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Leadership of the American Seed Trade Association convenes in Washington D.C.

Alexandria, Virginia, USA
September 30, 2010

U.S. seed industry leaders gather in Washington D.C. Sept. 29 - Oct. 1 for the American Seed Trade Association’s Executive Committee meeting, designed to discuss current state, federal and international issues that will impact the future of the Association.

ASTA is comprised of nearly 700 companies involved in seed production and distribution, plant breeding and related industries in North America. Priority areas of the Association include state and local issues, domestic policy, intellectual property, education and outreach, global agricultural policy and the Seed Association of the Americas.

ASTA’s current strategic plan, adopted by the Board of Directors in 2005, will come under the microscope for members to scrutinize and provide feedback through 2011.

“This is just a starting point for the process,” says Andy LaVigne, ASTA president and chief executive officer. “Time will be allotted during other ASTA meetings throughout the year to continue this discussion.”

For the previous five years, ASTA has been charged with:

  • Providing effective leadership on domestic policy and funding issues important to the U.S. seed industry.
  • Advocating and defending the intellectual property interests of the U.S. seed industry, domestically and internationally, including providing education to growers, legislators, government officials, media and customers.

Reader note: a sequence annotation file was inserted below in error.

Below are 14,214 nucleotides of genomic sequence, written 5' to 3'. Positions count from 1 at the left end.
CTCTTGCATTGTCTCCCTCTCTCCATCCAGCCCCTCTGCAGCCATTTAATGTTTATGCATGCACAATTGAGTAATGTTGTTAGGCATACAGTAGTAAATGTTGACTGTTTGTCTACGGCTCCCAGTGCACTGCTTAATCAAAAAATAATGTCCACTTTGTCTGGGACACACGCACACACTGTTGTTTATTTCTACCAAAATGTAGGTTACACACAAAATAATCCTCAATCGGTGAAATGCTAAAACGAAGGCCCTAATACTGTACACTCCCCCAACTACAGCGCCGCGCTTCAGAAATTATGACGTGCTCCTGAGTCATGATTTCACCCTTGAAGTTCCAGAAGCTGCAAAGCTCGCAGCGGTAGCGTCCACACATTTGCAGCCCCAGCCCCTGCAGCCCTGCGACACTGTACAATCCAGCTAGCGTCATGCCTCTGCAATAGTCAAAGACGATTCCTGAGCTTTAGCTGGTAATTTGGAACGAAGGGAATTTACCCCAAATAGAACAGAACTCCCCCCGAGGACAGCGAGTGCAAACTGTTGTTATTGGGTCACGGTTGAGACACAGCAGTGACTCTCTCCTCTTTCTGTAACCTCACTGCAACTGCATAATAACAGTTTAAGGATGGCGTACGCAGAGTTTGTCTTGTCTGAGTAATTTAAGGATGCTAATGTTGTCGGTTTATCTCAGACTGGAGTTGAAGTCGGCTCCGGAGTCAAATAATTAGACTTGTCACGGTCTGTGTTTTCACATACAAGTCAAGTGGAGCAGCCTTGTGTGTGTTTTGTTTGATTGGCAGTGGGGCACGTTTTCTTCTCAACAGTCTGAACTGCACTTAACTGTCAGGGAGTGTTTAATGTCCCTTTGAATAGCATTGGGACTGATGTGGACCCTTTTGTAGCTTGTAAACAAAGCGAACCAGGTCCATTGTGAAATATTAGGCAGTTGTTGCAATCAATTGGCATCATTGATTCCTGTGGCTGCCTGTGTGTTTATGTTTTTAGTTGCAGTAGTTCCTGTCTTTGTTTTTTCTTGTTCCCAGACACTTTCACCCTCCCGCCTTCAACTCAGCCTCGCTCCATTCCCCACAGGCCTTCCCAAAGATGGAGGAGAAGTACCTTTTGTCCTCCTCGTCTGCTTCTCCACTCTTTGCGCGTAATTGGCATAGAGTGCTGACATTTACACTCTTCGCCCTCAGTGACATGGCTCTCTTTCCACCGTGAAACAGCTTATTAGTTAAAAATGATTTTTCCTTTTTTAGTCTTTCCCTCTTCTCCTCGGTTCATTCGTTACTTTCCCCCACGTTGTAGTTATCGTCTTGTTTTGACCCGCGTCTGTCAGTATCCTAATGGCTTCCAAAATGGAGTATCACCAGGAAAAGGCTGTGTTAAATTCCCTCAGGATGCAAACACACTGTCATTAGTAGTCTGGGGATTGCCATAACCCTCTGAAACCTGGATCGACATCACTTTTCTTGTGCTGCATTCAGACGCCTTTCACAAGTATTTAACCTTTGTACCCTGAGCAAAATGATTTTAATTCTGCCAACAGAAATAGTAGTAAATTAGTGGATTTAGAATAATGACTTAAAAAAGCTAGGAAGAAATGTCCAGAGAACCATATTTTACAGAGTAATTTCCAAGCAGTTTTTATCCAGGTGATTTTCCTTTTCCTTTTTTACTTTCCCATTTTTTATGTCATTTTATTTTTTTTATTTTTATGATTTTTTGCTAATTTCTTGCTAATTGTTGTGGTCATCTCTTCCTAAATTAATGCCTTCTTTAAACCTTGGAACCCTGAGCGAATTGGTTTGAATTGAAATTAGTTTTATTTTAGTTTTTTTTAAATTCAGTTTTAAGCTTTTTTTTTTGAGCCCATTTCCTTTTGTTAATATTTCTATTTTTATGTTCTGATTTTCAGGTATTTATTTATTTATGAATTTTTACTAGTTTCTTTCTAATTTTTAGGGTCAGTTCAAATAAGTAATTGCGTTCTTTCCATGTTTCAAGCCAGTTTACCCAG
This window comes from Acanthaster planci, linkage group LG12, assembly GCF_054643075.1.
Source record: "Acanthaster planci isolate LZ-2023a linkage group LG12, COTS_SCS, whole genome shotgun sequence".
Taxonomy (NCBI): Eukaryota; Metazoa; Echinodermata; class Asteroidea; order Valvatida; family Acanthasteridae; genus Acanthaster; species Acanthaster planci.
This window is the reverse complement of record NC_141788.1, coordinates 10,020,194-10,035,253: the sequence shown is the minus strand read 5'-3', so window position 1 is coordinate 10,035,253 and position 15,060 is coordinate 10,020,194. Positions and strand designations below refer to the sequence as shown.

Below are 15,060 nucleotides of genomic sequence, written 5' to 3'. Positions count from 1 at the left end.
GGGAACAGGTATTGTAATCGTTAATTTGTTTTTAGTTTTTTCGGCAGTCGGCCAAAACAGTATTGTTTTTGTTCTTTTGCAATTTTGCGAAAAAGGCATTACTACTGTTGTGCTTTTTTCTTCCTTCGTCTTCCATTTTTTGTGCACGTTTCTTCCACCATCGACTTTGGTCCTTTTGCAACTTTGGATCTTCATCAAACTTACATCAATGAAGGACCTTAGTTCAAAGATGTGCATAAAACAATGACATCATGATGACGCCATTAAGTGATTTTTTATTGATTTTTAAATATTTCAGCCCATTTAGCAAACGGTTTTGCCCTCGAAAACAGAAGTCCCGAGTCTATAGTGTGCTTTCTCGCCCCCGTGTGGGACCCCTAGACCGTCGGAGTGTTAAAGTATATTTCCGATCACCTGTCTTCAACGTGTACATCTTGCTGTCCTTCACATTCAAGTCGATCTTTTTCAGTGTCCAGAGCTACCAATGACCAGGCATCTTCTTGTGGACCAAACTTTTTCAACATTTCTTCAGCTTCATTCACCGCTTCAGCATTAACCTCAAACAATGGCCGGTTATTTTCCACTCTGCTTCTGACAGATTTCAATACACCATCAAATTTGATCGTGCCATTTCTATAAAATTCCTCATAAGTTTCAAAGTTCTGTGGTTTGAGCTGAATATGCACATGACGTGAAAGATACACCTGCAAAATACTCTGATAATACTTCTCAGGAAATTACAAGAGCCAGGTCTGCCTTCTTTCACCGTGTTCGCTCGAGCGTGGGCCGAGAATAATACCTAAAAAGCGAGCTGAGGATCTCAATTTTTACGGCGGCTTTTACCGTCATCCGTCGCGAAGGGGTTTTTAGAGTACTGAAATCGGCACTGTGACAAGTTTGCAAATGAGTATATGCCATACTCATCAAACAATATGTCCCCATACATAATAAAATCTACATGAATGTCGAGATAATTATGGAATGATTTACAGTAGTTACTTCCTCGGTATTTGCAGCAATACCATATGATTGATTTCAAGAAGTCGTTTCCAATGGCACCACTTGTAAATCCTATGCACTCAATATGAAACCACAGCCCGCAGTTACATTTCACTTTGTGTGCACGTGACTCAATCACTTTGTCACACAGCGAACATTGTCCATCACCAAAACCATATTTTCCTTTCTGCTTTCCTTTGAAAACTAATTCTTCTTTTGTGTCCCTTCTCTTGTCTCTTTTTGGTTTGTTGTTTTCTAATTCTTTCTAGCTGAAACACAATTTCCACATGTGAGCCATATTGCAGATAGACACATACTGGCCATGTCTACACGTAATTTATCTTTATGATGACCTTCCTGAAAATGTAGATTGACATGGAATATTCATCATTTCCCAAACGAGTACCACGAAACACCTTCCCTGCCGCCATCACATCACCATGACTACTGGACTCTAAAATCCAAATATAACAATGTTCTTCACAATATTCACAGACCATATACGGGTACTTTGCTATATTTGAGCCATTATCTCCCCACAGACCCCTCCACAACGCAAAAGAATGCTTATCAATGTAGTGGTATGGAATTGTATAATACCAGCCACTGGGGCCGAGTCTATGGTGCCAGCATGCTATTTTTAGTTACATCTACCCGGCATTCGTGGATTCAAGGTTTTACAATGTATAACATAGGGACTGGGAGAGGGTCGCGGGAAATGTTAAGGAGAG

• Effectively manage the increasing number of state and local government actions impacting the U.S. seed industry.
  • Outreaching more effectively with ASTA publics, including media, government, industry customers and the public at large with increasing emphasis on supporting seed industry views deeper in the value chain.
  • Establishing and supporting the Seed Association of the Americas to improve the effectiveness and value of seed trade among and within countries in the Americas.
  • Providing effective leadership on global policy, in addition to domestic, agricultural, trade and other policy issues affecting the seed industry.

“It’s important to evaluate our priority areas and change as the industry changes and evolves,” LaVigne says. “There are many new issues facing the industry that we need to be in front of.”

More news from: ASTA - American Seed Trade Association

Website: http://www.amseed.org

Published: September 30, 2010

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